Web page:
Forgotten PC History

Roy J. Tellason rtellason at
Sat Aug 9 00:29:47 CDT 2008

On Saturday 09 August 2008 01:12, Chuck Guzis wrote:
> On 9 Aug 2008 at 0:39, Roy J. Tellason wrote:
> > I remember a couple or three hobby kits of one sort or another that were
> > RTL in cans.  They came with a board but I'm not remembering the
> > orientation of the board holes at this point,  might've been DIP but
> > we're talking 30+ years ago so I'm not sure.  I do remember that I had to
> > bend the leads, though.  :-)
> I remember the Moto mWRTL experimenter's pack.  Cans, but no boards--
> and a fair number of analog suggested applications.  RTL was kind of
> neat that way--it could swing both ways.  If you wanted to make a
> microphone mixer using a 4-input NAND gate, you could without much
> trouble at all.  Probably getting close to 40 years, no?
> Cheers,
> Chuck

Probably,  yeah.  I used to wander around lower Manhattan and other places 
around NYC where I might find interesting places selling assorted odd bits of 
electronic junk (an obsession I still have to some extent,  collecting that 

One time I went into this place that wasn't in the usual areas,  not on Canal 
St. nor down around Cortlandt/Chambers, that area further down,  but I'm 
thinking West Broadway maybe.  I can't recall the name of the company,  but I 
can still picture the guy's face.

The kit that I remember well was this "electronic music maker" thingy that had 
basically an LFO driving a 4-bit counter and on each counter output you had a 
pot and a switch with the common point of those driving an oscillator,  so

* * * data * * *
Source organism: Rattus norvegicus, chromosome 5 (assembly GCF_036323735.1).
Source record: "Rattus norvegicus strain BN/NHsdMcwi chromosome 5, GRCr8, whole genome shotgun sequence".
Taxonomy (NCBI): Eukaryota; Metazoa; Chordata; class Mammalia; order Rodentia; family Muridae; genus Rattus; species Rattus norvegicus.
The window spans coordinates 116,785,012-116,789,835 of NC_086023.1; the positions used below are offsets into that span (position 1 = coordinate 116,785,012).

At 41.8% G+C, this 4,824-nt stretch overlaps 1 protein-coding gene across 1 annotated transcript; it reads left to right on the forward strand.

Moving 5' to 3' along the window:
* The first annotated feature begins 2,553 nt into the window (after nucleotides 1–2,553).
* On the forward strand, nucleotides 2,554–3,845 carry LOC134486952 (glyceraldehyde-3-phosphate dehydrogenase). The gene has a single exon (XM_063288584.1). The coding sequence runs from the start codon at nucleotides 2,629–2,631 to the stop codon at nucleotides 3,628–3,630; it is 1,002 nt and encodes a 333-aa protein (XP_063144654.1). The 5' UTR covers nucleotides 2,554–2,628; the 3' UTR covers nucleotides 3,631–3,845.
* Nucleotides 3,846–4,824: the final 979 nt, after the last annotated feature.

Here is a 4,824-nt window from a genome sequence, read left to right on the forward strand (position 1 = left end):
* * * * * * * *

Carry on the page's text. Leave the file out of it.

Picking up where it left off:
you could select all sorts of patterns,  and sequences.  I put a lot of care 
into building that for one of my kids back then.  Dunno whatever became of 
it,  either.   But it was all definitely RTL in there,  it ran off a set of 3 
or 4 C cells if I'm remembering right,  because those were what would fit in 
the box.

In recent email conversation talking about all those old Don Lancaster 
cookbooks I mentioned that the RTL one was the only one out of the set that I 
didn't have yet,  and it was pointed out to me that there were copies *real* 
cheap on Amazon,  which surprised me.  I may yet get a hold of one of those,  
though I have little hope of running across any of those chips any more,  
even though they used to be common.

And I don't suppose you can have quite as much fun with TTL,  either.  CMOS 
does have some possibilities,  maybe.  :-)

> > > That's the way I did my first IC boards--single-sided PCB, laid out
> > > with tape and etched.  Hooked the pads together with No. 26 magnet
> > > wire.
> > >
> > > I didn't know any better, but it worked.
> >
> > I guess that's what counts,  eh?

That reminds me of my first wire-wrap board,  a CPU (only) build around an 
8080 chip.  Three regulators on the board,  power supply connections by way 
of some strips of Vector bus stips cut in thirds,  and I never did nail down 
any particular niterconnect scheme before I got majorly sidetracked away from 
it.  But it did work,  when I tried it...

Member of the toughest, meanest, deadliest, most unrelenting -- and
ablest -- form of life in this section of space,  a critter that can
be killed but can't be tamed.  --Robert A. Heinlein, "The Puppet Masters"
Information is more dangerous than cannon to a society ruled by lies. --James 
M Dakin

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